Many influential companies are developing ways to save on energy costs and reduce waste by investing new hardware and streamlined services. Still, very little has been said about what data center managers can do to take control of their energy expenditure. Until recently, electricity spending has been treated like an inflexible overhead item, like zoning. But with ever increasing power costs, issues with reliability, capacity, and supply- electricity management requires a specific strategy.
You’re probably under the impression that either Google or Apple has the most energy efficient data centers in the world. But the truth is that distinction goes to a German start-up firm known as Cloud & Heat.
According to Cloud & Heat, they have bested the famously green data centers at Google on energy efficiency by more than 40%.
Nicolas Röhrs, the CEO of Cloud & Heat says,
“The most recent results measured in our data center in Dresden undercut the energy consumption values of even the most cutting edge server facilities by a significant margin, including those run by Google and Facebook.”
“We have achieved an incredible Power Usage Effectiveness (PUE) value of 1.01 and an Energy Reuse Effectiveness (ERE) of 0.62 annually. These are the lowest values of the kind measured anywhere in the world,” Röhrs says.
“We are running the most cost-effective data center on Earth. Two years ago, nobody believed we would be able to achieve it”, says the company’s founder Dr. Jens Struckmeier.
Heat compares its data center with those of Facebook and Google
They estimate that they’re beating the software giants by just over 40%. Notably, a company the size of Google would stand to save millions were it to bridge the energy gap.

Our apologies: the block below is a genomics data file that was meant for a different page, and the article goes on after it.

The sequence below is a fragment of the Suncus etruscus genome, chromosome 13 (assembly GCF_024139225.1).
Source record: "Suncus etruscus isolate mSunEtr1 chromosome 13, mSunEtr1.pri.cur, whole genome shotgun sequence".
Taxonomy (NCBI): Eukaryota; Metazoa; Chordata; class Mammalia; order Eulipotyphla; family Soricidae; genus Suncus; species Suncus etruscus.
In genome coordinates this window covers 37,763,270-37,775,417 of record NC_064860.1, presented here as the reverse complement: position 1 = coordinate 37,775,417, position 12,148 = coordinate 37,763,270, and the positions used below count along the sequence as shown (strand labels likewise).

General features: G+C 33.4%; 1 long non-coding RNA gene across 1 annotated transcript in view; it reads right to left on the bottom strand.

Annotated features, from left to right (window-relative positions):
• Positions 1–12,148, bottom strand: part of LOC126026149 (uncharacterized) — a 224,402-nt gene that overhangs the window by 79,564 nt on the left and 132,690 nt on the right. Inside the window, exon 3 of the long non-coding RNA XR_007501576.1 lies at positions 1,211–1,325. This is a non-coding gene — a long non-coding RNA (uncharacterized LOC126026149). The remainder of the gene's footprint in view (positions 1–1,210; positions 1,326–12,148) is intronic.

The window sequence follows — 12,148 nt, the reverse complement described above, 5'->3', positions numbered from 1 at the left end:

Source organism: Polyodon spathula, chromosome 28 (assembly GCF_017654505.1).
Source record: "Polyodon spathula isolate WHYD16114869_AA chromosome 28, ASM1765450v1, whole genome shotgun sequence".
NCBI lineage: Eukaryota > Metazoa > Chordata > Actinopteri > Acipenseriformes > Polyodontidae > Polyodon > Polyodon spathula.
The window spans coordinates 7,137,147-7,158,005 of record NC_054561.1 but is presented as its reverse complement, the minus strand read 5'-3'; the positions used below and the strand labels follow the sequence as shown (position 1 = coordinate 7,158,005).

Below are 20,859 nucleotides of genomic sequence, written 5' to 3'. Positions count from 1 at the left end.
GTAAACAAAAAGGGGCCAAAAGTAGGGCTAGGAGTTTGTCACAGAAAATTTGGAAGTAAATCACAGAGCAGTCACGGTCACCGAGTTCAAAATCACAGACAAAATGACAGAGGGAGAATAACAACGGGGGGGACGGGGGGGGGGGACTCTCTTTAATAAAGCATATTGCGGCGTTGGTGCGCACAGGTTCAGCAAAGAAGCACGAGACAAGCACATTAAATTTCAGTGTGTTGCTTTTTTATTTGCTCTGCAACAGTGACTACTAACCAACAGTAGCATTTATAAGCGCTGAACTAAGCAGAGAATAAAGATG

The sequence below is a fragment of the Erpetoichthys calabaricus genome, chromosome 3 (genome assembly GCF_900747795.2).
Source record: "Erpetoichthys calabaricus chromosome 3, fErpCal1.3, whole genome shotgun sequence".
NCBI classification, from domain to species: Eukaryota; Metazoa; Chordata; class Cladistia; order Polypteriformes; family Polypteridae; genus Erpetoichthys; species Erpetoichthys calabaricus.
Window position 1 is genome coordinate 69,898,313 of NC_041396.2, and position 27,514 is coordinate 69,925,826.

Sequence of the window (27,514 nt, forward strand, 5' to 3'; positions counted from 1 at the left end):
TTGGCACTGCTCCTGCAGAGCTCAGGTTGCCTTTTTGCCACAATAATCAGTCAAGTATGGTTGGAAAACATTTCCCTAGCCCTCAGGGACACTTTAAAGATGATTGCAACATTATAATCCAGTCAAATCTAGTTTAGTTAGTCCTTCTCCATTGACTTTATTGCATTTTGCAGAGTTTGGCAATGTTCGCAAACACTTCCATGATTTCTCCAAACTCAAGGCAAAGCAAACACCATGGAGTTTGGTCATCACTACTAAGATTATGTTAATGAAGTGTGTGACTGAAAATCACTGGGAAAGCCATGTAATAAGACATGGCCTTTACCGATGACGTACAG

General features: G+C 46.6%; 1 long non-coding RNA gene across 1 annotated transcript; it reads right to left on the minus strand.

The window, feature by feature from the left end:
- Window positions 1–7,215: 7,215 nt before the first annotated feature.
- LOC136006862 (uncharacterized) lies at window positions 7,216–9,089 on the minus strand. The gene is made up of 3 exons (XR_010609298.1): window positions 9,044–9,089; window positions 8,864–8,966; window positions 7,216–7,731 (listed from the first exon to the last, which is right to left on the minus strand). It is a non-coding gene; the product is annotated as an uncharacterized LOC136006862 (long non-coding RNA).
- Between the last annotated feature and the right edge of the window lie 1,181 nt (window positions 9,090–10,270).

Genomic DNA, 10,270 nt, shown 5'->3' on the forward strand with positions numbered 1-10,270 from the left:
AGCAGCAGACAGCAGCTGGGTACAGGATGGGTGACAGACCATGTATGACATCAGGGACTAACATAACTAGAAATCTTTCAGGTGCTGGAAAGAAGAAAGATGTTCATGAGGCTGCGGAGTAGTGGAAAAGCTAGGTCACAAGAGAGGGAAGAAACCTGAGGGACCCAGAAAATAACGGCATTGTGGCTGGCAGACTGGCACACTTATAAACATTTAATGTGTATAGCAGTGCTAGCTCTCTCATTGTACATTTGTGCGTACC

With this kind of efficiency, the Co2 emissions could be reduced by thousands of tons each year without even having to consider recycling used heat. The Cloud & Heat system meets all the standards of a fully functional IT operation and meets the steep data security demands of a modern tech company.
This level of efficiency is justified, in the main, by used water cooling and foregoing other more energy-intensive cooling systems.
But for the rest of the technological world, smaller firms and even households, there are simpler steps that can make a massive difference. The majority of IT departments today have no idea the amount of energy their systems are using. This means there’s a tremendous possibility for savings.
The best first step would be to investigate the energy consumption of individual devices to see if any changes could be made in the way each device is used. Many seemingly insignificant changes add up to considerable energy savings, even in a small household.
A simple and inexpensive device like a Kill A Watt measures the power consumption of individual electronic devices. How much energy is consumed by a microwave oven when not in use? How much energy is used when leaving a phone charger plugged in?
Taking this approach, even relatively low-tech small businesses and homes could cut energy consumption by as much as 10%. With the example of Cloud & Heat for inspiration, there’s a very long distance between where we are now and where we could be in five years.